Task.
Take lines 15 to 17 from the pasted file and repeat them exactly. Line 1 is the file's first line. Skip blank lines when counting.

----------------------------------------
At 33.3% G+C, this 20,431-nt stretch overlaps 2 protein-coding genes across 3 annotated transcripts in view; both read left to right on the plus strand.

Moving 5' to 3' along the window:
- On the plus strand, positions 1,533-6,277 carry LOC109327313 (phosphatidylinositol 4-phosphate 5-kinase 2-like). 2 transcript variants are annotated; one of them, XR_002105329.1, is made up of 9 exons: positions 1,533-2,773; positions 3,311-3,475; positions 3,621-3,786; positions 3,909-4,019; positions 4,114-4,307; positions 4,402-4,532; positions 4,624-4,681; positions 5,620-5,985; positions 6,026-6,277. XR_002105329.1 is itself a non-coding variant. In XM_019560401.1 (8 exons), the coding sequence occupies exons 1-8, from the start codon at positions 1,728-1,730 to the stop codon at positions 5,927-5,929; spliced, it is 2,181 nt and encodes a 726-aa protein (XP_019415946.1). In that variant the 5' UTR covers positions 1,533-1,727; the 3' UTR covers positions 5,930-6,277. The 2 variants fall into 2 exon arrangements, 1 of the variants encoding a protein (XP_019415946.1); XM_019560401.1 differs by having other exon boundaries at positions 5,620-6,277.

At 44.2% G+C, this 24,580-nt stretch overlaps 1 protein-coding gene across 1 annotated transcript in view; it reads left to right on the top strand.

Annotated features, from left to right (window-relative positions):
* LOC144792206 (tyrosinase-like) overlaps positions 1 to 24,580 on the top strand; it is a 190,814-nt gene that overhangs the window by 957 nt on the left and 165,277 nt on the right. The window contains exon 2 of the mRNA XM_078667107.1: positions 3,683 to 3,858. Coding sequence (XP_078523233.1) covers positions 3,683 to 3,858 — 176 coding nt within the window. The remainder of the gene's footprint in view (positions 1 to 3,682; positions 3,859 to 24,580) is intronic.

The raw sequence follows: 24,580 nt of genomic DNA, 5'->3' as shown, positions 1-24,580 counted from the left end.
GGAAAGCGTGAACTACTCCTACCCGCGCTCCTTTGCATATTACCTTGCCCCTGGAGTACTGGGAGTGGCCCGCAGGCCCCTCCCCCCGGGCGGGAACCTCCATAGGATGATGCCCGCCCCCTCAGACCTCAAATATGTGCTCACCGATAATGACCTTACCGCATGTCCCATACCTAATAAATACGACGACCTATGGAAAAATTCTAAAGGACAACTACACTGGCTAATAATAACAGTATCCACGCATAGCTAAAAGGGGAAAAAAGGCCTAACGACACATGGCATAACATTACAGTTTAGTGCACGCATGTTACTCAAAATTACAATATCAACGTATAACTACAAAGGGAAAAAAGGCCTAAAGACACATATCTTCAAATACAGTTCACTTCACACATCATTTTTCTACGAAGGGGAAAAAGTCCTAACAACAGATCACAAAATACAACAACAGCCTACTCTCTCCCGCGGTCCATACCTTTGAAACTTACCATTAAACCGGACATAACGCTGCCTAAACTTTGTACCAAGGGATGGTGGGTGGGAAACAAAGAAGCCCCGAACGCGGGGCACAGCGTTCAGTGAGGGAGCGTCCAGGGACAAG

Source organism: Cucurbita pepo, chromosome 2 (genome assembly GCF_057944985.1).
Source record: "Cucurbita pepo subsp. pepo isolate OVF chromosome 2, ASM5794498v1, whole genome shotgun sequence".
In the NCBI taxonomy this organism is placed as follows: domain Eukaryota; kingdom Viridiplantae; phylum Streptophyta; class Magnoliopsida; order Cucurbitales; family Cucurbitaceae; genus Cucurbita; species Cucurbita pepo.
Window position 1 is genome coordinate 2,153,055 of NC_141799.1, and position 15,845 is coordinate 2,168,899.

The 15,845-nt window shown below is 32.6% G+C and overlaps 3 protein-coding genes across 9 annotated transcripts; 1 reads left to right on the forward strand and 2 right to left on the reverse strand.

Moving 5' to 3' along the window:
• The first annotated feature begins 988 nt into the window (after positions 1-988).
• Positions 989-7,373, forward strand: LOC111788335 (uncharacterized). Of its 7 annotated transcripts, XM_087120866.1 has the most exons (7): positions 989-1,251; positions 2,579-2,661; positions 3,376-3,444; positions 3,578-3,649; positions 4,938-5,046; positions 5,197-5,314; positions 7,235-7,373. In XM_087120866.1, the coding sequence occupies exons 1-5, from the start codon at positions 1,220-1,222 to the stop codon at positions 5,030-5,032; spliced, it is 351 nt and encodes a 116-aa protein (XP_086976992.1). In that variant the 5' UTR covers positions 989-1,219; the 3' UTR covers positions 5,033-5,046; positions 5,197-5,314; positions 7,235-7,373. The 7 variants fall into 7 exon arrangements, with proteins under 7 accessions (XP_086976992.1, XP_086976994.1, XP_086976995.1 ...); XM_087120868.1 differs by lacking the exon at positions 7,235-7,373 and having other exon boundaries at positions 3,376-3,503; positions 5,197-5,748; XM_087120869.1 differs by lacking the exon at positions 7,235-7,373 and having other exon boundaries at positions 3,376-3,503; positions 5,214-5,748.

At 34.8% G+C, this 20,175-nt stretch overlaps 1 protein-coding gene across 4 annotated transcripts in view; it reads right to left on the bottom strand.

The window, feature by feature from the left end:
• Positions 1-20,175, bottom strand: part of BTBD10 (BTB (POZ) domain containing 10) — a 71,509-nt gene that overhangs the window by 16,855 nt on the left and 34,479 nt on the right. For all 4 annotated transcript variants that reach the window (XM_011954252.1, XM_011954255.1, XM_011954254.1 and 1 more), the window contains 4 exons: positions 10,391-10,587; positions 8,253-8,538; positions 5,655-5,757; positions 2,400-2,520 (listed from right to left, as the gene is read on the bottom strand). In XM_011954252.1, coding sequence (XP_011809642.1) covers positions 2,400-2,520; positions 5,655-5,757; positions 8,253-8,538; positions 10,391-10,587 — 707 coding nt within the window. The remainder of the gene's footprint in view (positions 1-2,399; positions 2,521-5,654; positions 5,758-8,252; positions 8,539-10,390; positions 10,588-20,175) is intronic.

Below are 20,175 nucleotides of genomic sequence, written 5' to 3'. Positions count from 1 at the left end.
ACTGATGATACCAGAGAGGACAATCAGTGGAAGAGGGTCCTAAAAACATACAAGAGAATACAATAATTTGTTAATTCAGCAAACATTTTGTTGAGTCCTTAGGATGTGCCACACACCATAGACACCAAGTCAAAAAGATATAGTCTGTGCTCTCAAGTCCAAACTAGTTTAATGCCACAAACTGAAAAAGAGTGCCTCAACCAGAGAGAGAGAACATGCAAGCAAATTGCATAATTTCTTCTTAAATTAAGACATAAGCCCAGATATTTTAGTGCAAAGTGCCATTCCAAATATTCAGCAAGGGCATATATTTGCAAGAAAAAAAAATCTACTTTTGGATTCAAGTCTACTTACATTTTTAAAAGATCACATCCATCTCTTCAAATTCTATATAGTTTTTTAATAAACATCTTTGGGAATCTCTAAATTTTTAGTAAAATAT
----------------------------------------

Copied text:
• The first annotated feature begins 988 nt into the window (after positions 1-988).
• Positions 989-7,373, forward strand: LOC111788335 (uncharacterized). Of its 7 annotated transcripts, XM_087120866.1 has the most exons (7): positions 989-1,251; positions 2,579-2,661; positions 3,376-3,444; positions 3,578-3,649; positions 4,938-5,046; positions 5,197-5,314; positions 7,235-7,373. In XM_087120866.1, the coding sequence occupies exons 1-5, from the start codon at positions 1,220-1,222 to the stop codon at positions 5,030-5,032; spliced, it is 351 nt and encodes a 116-aa protein (XP_086976992.1). In that variant the 5' UTR covers positions 989-1,219; the 3' UTR covers positions 5,033-5,046; positions 5,197-5,314; positions 7,235-7,373. The 7 variants fall into 7 exon arrangements, with proteins under 7 accessions (XP_086976992.1, XP_086976994.1, XP_086976995.1 ...); XM_087120868.1 differs by lacking the exon at positions 7,235-7,373 and having other exon boundaries at positions 3,376-3,503; positions 5,197-5,748; XM_087120869.1 differs by lacking the exon at positions 7,235-7,373 and having other exon boundaries at positions 3,376-3,503; positions 5,214-5,748.

At 34.8% G+C, this 20,175-nt stretch overlaps 1 protein-coding gene across 4 annotated transcripts in view; it reads right to left on the bottom strand.